Significance of Truthful Change

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Anthony Tumasone
Dr. Cheng-Levine
English 102
18 April 2007
The Significance of Truthful Change
“The Last Report on the Miracles at Little No Horse” by Louise Erdrich, depicts an ambiguous and rebelling nun, Agnes DeWitt, who although a sister of the Catholic Church, separated herself from God. After tragedy strikes and her impious lover has perished, Agnes DeWitt is faced with confusion and seeks individuality. Perilous change is soon made: Agnes begins a transition from female to male. However, this early event appears to be a minor reason for change in comparison to conditions Agnes later faces. Agnes must assume authority to become a practicing leader of the Roman Catholic Church; hence an extensive transition toward masculinity is crucial. The identity change Agnes undergoes is influenced by future conditions, her necessity for supremacy, to appraise changes of the Ojibwe tribe due to political and chronological effects and most importantly, to express the themes presented throughout the novel.

The first emotional transformation was compelled by the convent’s disapproval of who Sister Cecilia truly was. Mother Superior condemned the passion Cecilia felt for Chopin and his music, forcing Cecilia to flea the convent in order to protect the notes that possessed her. She found it necessary to return to the outside world and again become Miss Agnes DeWitt. She arrived at the property of Berndt Vogel, who began to love Agnes. However, Agnes does not immediately fall victim to Berndt’s marriage offers. Agnes is still focused on dedicating herself to the man that identifies her: Chopin. After Tumasone 2

many requests, Berndt finally allows Agnes to purchase a piano that she can play at his farm. Agnes dedicated every second of the day making love to this spiritual man; yet she is able to reach her sexual peak. She was expressing herself in the exact way her soul was commanding her to. Although Berndt took great pleasure in listening to the sounds Agnes played, he seems to be jealous that Agnes’ is giving herself to a perished man instead of himself. The narration reads, “Agnes looked into his face, openly at last, showing him the great weight of feeling she carried, though not for him” (Erdrich 21). However, Berndt falls victim to the beauty of Chopin, allowing him to enter in to the soul of Agnes. She gave in to temptation, taking Berndt into her body.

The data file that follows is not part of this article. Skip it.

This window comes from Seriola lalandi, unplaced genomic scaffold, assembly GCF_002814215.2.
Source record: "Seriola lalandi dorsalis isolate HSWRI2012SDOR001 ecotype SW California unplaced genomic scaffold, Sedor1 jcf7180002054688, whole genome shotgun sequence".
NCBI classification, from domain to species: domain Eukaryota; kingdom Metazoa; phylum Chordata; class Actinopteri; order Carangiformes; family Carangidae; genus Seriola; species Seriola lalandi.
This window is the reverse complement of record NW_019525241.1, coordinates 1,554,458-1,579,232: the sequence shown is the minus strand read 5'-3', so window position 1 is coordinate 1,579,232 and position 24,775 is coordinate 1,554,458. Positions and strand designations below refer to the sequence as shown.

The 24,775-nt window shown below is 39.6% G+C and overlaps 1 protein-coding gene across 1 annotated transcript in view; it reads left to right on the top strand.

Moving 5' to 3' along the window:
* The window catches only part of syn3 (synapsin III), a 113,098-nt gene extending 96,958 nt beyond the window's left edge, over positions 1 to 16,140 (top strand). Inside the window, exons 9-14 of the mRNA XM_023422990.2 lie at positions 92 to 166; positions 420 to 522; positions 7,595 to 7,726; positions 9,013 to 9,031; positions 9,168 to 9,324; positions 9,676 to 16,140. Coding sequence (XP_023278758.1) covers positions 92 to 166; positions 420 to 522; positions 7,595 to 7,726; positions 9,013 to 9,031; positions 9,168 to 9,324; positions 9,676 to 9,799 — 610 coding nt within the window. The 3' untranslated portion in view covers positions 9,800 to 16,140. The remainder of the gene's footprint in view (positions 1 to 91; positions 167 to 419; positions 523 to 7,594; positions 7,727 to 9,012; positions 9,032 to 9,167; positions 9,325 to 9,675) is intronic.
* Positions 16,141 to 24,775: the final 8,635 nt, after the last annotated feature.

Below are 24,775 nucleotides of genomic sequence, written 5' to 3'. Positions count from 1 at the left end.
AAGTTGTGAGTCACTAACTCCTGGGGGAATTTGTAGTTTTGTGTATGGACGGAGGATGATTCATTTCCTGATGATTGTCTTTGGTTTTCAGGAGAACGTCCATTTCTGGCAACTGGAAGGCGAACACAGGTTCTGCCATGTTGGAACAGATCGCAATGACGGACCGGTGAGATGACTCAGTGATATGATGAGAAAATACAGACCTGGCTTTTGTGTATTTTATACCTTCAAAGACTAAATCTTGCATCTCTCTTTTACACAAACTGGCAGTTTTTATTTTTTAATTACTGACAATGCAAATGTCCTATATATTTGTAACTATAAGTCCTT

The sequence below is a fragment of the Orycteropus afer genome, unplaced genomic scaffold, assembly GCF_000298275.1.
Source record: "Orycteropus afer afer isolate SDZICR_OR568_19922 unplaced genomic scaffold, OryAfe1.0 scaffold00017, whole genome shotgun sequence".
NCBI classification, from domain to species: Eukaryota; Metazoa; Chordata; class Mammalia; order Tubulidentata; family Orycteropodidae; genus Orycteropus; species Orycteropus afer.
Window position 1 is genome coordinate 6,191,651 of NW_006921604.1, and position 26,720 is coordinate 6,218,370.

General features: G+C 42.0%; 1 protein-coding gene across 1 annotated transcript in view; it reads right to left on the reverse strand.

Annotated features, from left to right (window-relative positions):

The first physical identity alteration from Agnes to Father Damien occurs after Agnes has lost the two icons that she has given her love to. When Berndt is shot and fatally wounded, the man she had given her virginity to now gone and Agnes is left lost. She attempts to turn to the sounds of Chopin for sympathy, but not even her passion for music can hide the pain. I begin to notice early in the novel that Agnes cannot thrive without a loving figure present in her life. She feels the need to repent; to change the errant life she is leading and to seek love. In 1912, a horrific flood allowing Agnes to turn away from the past and assume the identity of Father Damien washes the sole object that defines Agnes DeWitt, the piano, away. Upon finding the lifeless Father Damien Modeste I, Agnes dresses herself in his clothes and cassock and walks away as Father Damien Modeste II.

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When Kasphaw and Quill are killed following the procession of the Virgin, Father Damien is forced to switch back to the confused yet compassionate Agnes. Mary Kashpaw, the daughter of Kashpaw and Quill, is left parentless which disturbs Mary. A in most times of tragedy, Agnes becomes who her soul directs her to be. She questions fate and destiny, wondering why such evil has been brought upon Mary. Most profound, Agnes relates Mary to herself. Just as Mary is filled with confusion and misunderstanding, Agnes has also felt such emotion throughout her life. Who better to father Mary than an individual who can relate to her very emotions? As the story progresses, Mary and...
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